Blind And Beyond Sponsorship

We just started sponsoring the Blind and Beyond Radio Show: a show for people interested in learning about the world of the visually impaired, as well as the delights and challenges of how they live successful and productive lives.  They talk to people from all over the world as they share their life experiences.

The show is on every Sunday from 7 to 9 p.m. Eastern Time on WOKB 1680 AM radio
in Orlando, Florida and can be heard on the web at   You can listen on the Victor Reader Stream through the internet radio, or on your smart phone via the TuneIn Radio App. Or call 518-712-0057 and listen to the show live right from your phone without using any app.

Here’s a quick audio clip from the show:


Or tap here:



Blindfold Clues

After creating a Blindfold version of Monopoly, requests starting pouring in for other board games.  People wanted board games such as Life, Scrabble, Risk, Sorry, Trouble, and Clue. I remember playing Clue when I was a kid, so I tackled that one first.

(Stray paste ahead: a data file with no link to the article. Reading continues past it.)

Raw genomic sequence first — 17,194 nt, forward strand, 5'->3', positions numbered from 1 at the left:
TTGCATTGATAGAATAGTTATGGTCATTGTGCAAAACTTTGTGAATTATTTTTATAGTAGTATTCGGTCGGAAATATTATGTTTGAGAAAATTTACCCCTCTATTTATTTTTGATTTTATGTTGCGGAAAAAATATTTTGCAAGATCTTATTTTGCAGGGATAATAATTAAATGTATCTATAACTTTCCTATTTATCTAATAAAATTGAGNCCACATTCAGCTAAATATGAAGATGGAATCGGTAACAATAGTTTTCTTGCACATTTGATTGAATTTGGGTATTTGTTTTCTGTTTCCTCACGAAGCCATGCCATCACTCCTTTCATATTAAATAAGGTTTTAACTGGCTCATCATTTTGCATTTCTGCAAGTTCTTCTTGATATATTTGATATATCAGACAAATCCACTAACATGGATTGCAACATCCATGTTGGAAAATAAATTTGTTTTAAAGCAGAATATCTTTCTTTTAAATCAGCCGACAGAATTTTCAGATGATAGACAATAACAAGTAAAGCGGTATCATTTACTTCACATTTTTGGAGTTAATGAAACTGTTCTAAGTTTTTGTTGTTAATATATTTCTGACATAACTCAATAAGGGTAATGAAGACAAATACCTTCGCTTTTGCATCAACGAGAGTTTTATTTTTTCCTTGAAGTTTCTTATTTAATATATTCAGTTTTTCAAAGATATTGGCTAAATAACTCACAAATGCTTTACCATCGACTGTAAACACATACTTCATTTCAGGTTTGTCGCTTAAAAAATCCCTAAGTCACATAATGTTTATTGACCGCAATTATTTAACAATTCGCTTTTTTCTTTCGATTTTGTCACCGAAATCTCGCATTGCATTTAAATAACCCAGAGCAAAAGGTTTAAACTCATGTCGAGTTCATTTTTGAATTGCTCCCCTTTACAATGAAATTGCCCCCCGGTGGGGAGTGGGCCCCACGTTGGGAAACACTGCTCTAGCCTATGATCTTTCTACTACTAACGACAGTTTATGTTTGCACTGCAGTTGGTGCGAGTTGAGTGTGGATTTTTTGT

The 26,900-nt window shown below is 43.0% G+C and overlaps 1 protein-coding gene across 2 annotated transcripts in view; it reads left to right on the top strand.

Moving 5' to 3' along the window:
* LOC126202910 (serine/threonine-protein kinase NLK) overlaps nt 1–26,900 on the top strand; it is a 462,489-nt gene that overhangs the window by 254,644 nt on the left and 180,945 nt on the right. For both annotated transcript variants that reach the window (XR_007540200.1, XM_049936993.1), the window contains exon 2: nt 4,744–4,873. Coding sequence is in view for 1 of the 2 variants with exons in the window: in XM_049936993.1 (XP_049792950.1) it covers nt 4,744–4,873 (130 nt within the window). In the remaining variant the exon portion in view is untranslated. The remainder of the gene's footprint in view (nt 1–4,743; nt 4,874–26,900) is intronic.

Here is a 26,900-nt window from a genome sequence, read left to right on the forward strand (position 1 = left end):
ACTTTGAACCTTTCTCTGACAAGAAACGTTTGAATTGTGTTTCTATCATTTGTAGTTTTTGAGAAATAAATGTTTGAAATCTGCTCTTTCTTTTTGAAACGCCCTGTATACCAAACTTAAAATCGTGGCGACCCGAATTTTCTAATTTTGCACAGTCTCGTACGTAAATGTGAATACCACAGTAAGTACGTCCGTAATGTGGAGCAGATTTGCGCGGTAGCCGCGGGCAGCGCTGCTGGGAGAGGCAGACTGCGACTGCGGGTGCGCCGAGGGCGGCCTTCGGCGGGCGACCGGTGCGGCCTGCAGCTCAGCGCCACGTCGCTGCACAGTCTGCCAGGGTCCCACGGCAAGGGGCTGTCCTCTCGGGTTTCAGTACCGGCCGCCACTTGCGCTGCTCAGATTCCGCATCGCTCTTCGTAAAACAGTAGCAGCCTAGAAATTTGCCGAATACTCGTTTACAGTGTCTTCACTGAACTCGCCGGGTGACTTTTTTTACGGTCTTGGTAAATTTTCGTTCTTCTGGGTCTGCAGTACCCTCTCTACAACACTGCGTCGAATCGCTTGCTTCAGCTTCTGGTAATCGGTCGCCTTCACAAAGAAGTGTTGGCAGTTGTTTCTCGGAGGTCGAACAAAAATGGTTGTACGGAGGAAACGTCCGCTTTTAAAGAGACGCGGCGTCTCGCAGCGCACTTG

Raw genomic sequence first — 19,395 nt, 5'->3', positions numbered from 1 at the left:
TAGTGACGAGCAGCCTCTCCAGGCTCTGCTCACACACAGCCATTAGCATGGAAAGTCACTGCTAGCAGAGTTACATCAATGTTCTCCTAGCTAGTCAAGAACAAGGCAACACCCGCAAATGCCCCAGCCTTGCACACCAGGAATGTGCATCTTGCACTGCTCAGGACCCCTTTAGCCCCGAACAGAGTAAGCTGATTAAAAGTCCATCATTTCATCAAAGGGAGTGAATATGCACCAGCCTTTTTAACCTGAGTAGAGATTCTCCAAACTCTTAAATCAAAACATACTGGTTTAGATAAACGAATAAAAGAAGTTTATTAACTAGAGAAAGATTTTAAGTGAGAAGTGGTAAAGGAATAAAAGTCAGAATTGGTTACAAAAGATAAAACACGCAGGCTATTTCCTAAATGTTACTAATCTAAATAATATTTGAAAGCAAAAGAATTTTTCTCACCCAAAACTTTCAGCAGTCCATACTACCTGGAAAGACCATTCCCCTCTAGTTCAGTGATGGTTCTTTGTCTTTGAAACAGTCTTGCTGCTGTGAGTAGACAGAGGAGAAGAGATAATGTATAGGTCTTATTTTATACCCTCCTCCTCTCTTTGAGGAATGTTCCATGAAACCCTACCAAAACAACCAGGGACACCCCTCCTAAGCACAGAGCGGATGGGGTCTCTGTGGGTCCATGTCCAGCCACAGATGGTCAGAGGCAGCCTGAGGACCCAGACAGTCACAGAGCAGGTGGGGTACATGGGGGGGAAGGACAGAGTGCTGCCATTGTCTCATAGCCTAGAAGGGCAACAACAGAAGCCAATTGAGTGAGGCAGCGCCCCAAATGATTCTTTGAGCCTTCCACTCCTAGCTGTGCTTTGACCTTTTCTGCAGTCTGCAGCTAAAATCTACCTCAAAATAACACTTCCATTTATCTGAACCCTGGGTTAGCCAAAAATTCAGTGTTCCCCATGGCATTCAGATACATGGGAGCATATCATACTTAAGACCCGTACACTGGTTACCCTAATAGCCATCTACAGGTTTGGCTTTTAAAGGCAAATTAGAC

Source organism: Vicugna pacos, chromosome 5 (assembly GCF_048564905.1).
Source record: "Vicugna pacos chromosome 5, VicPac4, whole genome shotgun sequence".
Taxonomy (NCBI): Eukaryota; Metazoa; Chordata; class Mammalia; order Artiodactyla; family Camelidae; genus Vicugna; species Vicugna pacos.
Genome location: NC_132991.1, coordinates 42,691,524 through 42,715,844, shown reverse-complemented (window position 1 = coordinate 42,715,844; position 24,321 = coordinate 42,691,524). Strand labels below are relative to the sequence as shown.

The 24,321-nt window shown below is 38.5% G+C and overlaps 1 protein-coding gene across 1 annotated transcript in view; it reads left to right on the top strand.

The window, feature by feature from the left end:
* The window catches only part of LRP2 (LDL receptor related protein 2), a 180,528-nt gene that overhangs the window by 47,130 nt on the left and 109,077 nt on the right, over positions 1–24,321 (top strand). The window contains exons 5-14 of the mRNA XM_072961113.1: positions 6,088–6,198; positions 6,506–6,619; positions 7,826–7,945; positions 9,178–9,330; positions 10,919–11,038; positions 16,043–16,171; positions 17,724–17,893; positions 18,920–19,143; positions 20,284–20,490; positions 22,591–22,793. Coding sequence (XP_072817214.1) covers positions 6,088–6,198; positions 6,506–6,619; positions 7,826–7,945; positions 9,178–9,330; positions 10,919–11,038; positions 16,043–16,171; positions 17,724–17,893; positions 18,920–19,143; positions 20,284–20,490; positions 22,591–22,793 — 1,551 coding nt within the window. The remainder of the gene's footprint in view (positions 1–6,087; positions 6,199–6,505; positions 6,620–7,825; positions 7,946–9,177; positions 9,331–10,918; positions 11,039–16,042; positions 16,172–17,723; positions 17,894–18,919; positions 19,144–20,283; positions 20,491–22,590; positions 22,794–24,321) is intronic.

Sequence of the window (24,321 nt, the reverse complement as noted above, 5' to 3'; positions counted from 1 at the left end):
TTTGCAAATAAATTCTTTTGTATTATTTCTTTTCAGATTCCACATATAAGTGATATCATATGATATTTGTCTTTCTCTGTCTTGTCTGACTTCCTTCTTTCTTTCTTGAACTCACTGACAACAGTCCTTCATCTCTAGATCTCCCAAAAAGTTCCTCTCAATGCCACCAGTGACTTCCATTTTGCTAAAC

profile of sherlock holmes shadow

Clue, originally called Cluedo, is a murder mystery game for three to six players, devised by Anthony Pratt from Birmingham, England.  The object of the game is to determine who murdered the game’s victim, where the crime took place, and which weapon was used. Each player assumes the role of one of the six suspects, and attempts to deduce the correct answer by strategically moving around a game board representing the rooms of a mansion and collecting clues about the circumstances of the murder from the other players.

To play the game, you spin the dice, then move your token on game board.  Most rooms are separated from each other by about 4 to 10 spots.  When you land in a room, you can accuse the killer by specifying the killer’s name, room and the weapon.  If you are correct, you win; if you are wrong, you lose the game.  If you decide not to accuse, then you can make an suggestion based on the room you are in.  For example, if you are in the kitchen, you can suggest that it was Mr. Green in the kitchen with a knife.  If any player has proof your suggestion is wrong, they’ll show it to you.  Using that information, you collect clues until you know all about the murder.